Ronald: I have what is unofficially referred to as “invisible MS”, meaning that my symptoms aren’t apparent by looking at me — though I sure as hell notice them! I can walk and do everything else without assistance, so technically I’m not “handicapped.” I should follow that with a “yet” since the disease is progressive and though I have the relapsing form of the illness, the relapses are getting more frequent and more bothersome. When the weather is hot, I’ll notice that my legs are weaker than usual or I’ll get vertigo, in addition to my usual lower-body tingling and pain.

Lisa: How did you figure out you had MS?

Ronald: The first symptom I had was a numb hand, which I believe lasted for about a week. Later, I started feeling a strange, unpleasant sensation of electricity going up and down my leg and arm.

Lisa: Did the diagnosis have any immediate effect on you as a sexual person?

Ronald: I dated my first girlfriend, this Deadhead girl, when I was twenty-three. At the beginning of our relationship, I explained to her that my main symptoms were lower body weakness and pain, and she became worried about how that would affect my ability to have sex. Well, the first time we did it answered that question. Though I didn’t have trouble getting it up, I had trouble keeping it up. I also had trouble with the thrusting motions of fucking. She dumped me not too long afterward. Four years later, I met my second girlfriend, an East Indian from Fiji. She was a virgin, and seven years younger than me. We really fell for each other. The problem was, I couldn’t really have sex with her either. In retrospect, I feel like an idiot for not experimenting more and trying different positions.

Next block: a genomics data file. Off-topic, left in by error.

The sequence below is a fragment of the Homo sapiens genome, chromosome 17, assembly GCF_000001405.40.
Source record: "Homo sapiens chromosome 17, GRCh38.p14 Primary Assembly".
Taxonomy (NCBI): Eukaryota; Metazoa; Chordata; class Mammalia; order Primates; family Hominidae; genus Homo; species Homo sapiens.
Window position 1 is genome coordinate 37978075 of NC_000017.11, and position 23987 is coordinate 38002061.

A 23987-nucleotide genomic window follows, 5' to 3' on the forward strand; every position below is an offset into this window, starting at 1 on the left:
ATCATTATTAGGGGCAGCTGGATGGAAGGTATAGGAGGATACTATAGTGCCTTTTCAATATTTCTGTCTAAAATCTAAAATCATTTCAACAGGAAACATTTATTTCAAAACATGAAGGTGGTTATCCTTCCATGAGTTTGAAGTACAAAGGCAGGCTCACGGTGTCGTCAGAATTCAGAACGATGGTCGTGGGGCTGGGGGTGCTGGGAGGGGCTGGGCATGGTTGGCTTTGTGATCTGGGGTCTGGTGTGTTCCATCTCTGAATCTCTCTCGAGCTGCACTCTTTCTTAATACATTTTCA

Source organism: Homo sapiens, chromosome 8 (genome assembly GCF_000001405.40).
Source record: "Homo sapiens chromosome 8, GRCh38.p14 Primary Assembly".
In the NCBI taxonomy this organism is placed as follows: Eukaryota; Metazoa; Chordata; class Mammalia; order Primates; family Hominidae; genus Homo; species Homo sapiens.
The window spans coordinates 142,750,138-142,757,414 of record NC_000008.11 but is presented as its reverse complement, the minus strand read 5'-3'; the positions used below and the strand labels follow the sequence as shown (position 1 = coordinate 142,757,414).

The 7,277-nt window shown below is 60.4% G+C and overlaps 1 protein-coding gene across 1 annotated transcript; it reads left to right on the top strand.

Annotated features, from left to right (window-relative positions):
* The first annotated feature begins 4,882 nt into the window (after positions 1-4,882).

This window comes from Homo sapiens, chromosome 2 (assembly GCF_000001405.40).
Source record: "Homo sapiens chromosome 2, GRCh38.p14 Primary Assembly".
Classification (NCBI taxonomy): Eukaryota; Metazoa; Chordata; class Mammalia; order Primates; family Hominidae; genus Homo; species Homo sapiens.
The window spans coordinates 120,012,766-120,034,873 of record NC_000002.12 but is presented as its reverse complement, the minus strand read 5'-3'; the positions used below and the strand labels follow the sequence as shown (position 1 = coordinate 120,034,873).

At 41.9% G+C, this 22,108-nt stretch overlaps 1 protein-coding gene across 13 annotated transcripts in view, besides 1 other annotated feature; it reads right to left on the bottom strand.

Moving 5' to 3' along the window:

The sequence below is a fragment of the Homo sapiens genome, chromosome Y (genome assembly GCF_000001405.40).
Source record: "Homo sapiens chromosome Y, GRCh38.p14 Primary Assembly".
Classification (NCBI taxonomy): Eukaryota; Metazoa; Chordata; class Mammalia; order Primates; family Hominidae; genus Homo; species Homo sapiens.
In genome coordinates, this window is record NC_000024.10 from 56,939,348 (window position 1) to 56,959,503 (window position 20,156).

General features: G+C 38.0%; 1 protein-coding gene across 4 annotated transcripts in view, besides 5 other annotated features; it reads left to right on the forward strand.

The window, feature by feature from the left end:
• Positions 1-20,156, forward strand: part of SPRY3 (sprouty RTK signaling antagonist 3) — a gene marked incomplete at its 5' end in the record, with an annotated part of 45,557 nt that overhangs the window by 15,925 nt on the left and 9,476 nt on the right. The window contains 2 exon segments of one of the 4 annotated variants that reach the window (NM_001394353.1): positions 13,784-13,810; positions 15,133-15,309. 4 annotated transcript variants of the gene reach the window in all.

Being sexual really helps my MS. When my symptoms are acting up, being physically close to a woman really does something for me. The focus is no longer 100 percent on myself. The pain isn’t so much “there” as it is when I’m alone.

Lisa: When you go on a date, do you tell them right away you have MS?

Ronald: The last woman I dated I met on the Internet and we talked on the phone a few times before meeting in person. I happened to mention at one point that I have MS; we were exchanging stories about our families and I mentioned that my father has been disabled with MS most of my life and that I have it too. She knew what MS was, and primarily wanted to know if I could walk without assistance, and I assured her that I could. It’s a moot point anyway because we only lasted for one face-to-face date. That was about five months ago.

Lisa: Do you fantasize about being more able-bodied, or even ridiculously able-bodied, like flinging girls around the bed and rippling your muscles at them?

Ronald: Yeah, I do fantasize about being bigger and more powerful — and about being able to “power fuck.” But a positive change in my sex life occurred during my trip to Amsterdam to see hookers in June.

Lisa: Why did you go all the way to Amsterdam? Why not local hookers?